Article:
By Gary F. Zimmer
A little bit about myself before we dig into my 50 years of experience in biological farming: I was born and raised on a dairy farm in northeastern Wisconsin. I worked on the farm for two years after high school, but I wanted to be a veterinarian so I left the farm and went to college. After further evaluation of what a career of life as a veterinarian would be like, I switched my major to dairy nutrition and furthered my education with a master’s degree from the University of Hawaii. I was getting a lot of book learning but not much practical training. I always said I was over educated and under trained when I came out of graduate school.
When I was in graduate school, I was involved in a project finding a fiber source for the Hawaiian dairy industry that was grown in Hawaii. In the late 1960s, that meant pineapple. Pineapple byproducts consist mainly of leaves, which are high in fiber. Shortly after starting to feed pineapple leaves to the dairy herd, cows began to abort, and some people drinking the milk got sick. The problem turned out to be the insecticide used to grow the pineapples. Milk had to be dumped for six months because the insecticide accumulated in the cow’s fat and it took a long time to clear their system. It was a real eye opener for me. People were eating these pineapples that had made the cows sick. I started questioning agriculture. Maybe “better living through chemistry” wasn’t the answer.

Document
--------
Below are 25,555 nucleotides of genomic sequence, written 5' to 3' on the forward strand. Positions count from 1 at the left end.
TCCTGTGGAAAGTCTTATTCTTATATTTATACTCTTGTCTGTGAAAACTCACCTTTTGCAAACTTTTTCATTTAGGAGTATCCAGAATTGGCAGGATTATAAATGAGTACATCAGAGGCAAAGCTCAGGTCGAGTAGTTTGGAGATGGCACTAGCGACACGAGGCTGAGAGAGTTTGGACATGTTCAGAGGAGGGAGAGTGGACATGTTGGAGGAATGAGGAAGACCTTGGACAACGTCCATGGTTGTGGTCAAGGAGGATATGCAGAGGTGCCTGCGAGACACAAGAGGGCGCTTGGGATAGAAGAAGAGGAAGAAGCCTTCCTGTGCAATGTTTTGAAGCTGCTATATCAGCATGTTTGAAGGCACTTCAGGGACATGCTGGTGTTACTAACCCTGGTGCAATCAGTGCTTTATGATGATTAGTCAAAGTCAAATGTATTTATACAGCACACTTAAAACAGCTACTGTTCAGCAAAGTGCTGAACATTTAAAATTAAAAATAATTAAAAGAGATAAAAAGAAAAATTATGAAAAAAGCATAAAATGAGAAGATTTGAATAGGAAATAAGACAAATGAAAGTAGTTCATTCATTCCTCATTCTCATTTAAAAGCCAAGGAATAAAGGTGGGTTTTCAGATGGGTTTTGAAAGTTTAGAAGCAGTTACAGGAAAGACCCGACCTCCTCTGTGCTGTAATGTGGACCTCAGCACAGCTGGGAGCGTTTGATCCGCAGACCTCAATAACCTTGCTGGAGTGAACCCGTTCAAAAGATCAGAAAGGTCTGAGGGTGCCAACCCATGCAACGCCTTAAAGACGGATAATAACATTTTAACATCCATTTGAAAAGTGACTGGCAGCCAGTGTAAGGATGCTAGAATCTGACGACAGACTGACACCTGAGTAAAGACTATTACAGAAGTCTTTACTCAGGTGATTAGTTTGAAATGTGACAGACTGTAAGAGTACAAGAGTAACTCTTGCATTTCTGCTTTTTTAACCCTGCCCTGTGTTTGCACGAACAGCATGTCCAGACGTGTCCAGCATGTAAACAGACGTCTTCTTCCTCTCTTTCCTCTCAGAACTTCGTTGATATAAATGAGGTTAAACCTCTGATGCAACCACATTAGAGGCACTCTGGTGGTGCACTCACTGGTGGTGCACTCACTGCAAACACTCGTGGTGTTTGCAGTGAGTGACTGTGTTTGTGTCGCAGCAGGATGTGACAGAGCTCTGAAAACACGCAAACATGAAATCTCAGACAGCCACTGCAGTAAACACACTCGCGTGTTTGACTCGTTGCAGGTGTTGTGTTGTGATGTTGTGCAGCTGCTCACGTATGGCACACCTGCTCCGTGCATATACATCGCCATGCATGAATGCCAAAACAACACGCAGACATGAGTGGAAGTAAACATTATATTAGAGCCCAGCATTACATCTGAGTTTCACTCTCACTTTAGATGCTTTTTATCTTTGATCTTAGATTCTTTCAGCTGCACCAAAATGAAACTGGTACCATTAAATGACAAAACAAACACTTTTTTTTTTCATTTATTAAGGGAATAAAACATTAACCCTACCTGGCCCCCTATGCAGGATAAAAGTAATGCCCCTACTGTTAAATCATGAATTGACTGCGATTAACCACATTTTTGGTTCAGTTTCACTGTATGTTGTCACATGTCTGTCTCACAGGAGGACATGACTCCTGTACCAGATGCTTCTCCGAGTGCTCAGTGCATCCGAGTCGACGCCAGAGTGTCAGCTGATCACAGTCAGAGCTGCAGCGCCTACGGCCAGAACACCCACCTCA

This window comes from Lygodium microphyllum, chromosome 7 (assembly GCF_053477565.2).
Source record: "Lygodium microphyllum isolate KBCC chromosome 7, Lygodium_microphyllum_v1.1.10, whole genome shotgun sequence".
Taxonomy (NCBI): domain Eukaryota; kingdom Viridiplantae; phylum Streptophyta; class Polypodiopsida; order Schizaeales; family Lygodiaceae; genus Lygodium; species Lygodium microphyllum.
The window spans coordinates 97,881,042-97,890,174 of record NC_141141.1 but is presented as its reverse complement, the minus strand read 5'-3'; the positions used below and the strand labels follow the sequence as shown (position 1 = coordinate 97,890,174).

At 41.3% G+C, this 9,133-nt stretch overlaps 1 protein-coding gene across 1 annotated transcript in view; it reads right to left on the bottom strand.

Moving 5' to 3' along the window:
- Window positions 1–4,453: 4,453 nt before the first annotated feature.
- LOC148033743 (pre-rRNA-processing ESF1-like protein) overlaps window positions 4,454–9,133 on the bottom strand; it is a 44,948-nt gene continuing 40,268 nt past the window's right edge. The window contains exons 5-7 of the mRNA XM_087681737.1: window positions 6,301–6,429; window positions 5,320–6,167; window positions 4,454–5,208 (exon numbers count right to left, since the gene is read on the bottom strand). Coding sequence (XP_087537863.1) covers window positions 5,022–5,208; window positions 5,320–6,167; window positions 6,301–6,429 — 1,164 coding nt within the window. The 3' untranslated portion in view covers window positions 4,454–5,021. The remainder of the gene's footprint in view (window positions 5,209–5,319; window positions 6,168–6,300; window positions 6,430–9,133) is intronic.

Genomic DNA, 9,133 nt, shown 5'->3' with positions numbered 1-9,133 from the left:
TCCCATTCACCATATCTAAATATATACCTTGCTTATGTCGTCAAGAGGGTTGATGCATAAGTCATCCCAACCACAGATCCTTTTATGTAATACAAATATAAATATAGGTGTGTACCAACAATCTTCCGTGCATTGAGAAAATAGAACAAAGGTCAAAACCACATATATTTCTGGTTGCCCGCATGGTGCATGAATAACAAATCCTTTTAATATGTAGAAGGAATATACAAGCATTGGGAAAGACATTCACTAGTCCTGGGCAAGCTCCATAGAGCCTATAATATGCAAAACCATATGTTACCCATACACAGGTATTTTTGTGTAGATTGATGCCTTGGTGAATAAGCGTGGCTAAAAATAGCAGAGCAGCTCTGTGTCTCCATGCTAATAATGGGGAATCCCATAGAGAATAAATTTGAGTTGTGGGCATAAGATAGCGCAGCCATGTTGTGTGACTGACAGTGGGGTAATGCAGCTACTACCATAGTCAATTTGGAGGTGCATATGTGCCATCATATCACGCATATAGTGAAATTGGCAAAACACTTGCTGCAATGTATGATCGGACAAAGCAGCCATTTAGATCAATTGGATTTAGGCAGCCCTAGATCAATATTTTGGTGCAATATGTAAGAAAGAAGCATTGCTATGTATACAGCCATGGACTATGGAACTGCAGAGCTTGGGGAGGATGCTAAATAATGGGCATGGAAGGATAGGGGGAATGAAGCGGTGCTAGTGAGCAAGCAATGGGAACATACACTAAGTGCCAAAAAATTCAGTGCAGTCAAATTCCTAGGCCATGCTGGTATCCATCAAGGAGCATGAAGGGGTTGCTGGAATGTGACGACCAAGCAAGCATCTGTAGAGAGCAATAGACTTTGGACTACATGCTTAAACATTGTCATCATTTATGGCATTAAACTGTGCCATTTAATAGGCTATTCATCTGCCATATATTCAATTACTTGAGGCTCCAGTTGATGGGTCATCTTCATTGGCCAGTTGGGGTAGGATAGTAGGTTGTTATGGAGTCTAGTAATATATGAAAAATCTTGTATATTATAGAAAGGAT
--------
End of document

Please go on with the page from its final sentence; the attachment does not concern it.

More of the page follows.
Along with questioning agricultural practices I had always trusted, in graduate school I began questioning other things as well. Maybe the military doesn’t always take us where we belong. Maybe all politicians aren’t honest. Maybe the college professors don’t have all the answers. Maybe if I get sick a doctor can’t bail me out. I didn’t want to live my life given all of the answers. When it came to questioning agriculture, the question I began to ask was, “how do I get soils healthy and mineralized?”
My start on my path toward biological farming came from my first job: teaching a farm operations and management class at Winona Technical College in Winona, Minnesota. It was a two year, post-high school course with half the year spent in class and the other half on a farm. It was a real learning experience. My training was in dairy nutrition, and in addition to teaching nutrition I also had to teach soils, agronomy and farm finance. I needed help. I brought in a lot of outside speakers and I also regurgitated a lot of stuff from books. Teaching was a much larger learning experience for me than sitting in class trying to learn from a professor.
One of the outside speakers I brought in to teach about soils was a Brookside Labs consultant. He talked about soil balance, the need for calcium, choosing better fertilizer sources, earthworms, and using a Miller offset disc and a Graham chisel plow for better soil physical structure management. I had never heard of such things. After the speaker left, the students evaluated what they had heard. They asked me what I thought of the Brookside speaker’s recommendations, and I said that for me it made perfect sense.